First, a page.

Within common military parlance in the 20th century, British soldiers who were removed from the front because of wounds or sickness were regarded to be ‘invalided out’. Demobilised troops in Britain returned because of wounds in the First and Second World War were often classified as invalids, a term that followed them as they became veterans.
In the 19th century, Wounded British Soldiers were not permitted to keep their uniforms after leaving the Army so they could not begin them. Already fighting a popularity campaign after the disastrous events of the Peterloo Massacre in 1819, the British Army could ill afford to add to their fairly horrific image the idea that they abandoned their own.
Yet this is exactly what they did, and continued to do so both physically and symbolically by determining the men as ‘invalids’ – as men without value. This is a term that can often be found in the World Wars and the wars of the latter 20th century. Yet, is thankfully less used today both for the military and for the disabled.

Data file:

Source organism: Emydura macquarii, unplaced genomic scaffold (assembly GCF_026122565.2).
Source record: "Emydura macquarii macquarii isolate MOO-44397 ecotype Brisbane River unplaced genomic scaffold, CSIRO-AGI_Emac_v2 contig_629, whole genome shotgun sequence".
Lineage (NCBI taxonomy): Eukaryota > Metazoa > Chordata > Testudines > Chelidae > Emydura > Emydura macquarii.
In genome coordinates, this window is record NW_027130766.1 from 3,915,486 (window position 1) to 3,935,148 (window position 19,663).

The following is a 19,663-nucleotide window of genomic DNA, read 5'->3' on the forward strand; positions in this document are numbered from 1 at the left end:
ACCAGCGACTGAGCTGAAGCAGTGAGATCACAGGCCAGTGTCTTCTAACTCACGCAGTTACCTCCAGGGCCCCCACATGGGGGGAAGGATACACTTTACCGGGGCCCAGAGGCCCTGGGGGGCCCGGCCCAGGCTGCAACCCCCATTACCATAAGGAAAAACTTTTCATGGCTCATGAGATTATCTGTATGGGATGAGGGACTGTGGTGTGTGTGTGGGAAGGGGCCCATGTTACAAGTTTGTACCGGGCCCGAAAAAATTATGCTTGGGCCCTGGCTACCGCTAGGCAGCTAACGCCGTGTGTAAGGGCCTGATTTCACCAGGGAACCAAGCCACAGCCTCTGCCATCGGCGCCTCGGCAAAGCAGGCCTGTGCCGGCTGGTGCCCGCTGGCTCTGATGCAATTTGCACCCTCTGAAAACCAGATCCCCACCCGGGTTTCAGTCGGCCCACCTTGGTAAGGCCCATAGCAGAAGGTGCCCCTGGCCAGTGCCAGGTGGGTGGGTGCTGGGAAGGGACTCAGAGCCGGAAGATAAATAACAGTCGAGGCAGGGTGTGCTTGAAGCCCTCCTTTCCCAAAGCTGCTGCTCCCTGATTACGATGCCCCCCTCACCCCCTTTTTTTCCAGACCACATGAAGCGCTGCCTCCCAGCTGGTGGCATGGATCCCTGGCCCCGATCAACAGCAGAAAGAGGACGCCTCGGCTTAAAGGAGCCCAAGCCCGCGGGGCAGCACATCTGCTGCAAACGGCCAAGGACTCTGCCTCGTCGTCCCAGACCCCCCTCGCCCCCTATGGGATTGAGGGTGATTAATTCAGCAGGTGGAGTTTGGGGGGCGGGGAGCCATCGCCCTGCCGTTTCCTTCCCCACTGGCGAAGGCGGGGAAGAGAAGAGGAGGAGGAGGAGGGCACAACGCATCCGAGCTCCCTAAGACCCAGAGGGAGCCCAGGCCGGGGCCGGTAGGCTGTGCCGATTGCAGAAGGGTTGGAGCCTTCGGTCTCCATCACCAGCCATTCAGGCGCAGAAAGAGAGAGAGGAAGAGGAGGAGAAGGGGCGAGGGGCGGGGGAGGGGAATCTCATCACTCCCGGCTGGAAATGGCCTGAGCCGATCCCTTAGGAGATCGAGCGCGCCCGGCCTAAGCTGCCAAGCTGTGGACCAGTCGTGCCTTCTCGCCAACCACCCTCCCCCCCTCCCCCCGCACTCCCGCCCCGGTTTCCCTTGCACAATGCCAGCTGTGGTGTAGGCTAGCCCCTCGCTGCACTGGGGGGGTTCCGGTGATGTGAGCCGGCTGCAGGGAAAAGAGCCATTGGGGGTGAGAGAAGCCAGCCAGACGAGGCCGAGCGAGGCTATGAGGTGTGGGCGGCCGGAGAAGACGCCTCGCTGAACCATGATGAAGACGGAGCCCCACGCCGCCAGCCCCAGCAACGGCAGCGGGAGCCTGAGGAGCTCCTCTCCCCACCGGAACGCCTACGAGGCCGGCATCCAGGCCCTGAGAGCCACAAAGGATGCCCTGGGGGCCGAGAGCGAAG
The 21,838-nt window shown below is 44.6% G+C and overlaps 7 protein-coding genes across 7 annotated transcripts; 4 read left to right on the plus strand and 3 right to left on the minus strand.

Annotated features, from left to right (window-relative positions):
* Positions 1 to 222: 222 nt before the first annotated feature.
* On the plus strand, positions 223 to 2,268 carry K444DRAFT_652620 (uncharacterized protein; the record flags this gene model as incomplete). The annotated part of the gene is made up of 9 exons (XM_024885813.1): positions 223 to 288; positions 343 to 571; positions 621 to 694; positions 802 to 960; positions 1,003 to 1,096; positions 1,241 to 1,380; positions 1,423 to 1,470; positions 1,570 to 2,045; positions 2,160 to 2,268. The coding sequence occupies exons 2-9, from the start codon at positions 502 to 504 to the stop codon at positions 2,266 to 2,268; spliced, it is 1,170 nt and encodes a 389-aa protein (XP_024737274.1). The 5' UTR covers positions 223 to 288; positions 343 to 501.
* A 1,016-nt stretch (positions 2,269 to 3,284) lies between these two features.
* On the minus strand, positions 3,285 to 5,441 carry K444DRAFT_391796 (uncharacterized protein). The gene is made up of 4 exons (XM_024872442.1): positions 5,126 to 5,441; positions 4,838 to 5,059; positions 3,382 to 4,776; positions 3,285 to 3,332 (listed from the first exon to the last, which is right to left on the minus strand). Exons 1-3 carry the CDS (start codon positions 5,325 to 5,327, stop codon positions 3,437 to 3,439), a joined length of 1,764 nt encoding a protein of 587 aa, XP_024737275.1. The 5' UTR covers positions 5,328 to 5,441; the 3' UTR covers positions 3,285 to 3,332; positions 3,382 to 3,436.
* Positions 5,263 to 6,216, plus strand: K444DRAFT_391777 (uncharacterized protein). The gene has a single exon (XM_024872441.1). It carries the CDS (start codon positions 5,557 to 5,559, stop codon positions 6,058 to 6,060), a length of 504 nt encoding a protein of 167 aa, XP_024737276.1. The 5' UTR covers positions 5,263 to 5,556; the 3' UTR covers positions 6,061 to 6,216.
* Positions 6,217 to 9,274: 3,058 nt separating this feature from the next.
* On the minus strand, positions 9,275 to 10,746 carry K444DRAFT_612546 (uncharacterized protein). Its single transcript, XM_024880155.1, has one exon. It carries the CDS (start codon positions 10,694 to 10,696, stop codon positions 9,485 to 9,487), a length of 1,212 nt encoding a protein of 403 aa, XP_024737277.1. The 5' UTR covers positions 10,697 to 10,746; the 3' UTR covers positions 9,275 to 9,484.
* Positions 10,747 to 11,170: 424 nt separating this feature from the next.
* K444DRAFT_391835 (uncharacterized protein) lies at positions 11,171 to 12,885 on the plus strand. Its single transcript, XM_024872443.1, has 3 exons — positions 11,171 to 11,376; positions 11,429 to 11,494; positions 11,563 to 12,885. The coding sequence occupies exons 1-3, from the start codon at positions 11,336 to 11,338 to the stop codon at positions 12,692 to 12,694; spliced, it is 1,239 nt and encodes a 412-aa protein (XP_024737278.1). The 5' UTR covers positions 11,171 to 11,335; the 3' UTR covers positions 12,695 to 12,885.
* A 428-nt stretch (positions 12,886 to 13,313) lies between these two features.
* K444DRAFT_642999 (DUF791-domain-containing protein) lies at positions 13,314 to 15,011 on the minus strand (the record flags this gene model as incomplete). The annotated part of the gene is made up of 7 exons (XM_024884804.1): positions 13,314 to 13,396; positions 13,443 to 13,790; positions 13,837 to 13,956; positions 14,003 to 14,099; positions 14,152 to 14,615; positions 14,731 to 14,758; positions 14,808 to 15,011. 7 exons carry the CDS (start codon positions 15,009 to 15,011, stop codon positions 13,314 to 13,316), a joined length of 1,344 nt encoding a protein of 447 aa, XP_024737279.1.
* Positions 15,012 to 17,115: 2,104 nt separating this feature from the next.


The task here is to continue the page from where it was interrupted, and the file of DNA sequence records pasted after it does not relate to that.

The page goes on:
Language is a complicated and dangerous tool. Humans use it to understand the world around them and socially navigate. However, language also needs to adapt and change as humans evolve and become less ignorant about the world in which they live. While the term invalid may not be particularly used today, this does not change the significance by which the use of the word had. Those who society considered without value – were literally addressed as such; and with such simple access came the opening of a floodgate of allowance for intolerance, ill-treatment, discrimination and segregation.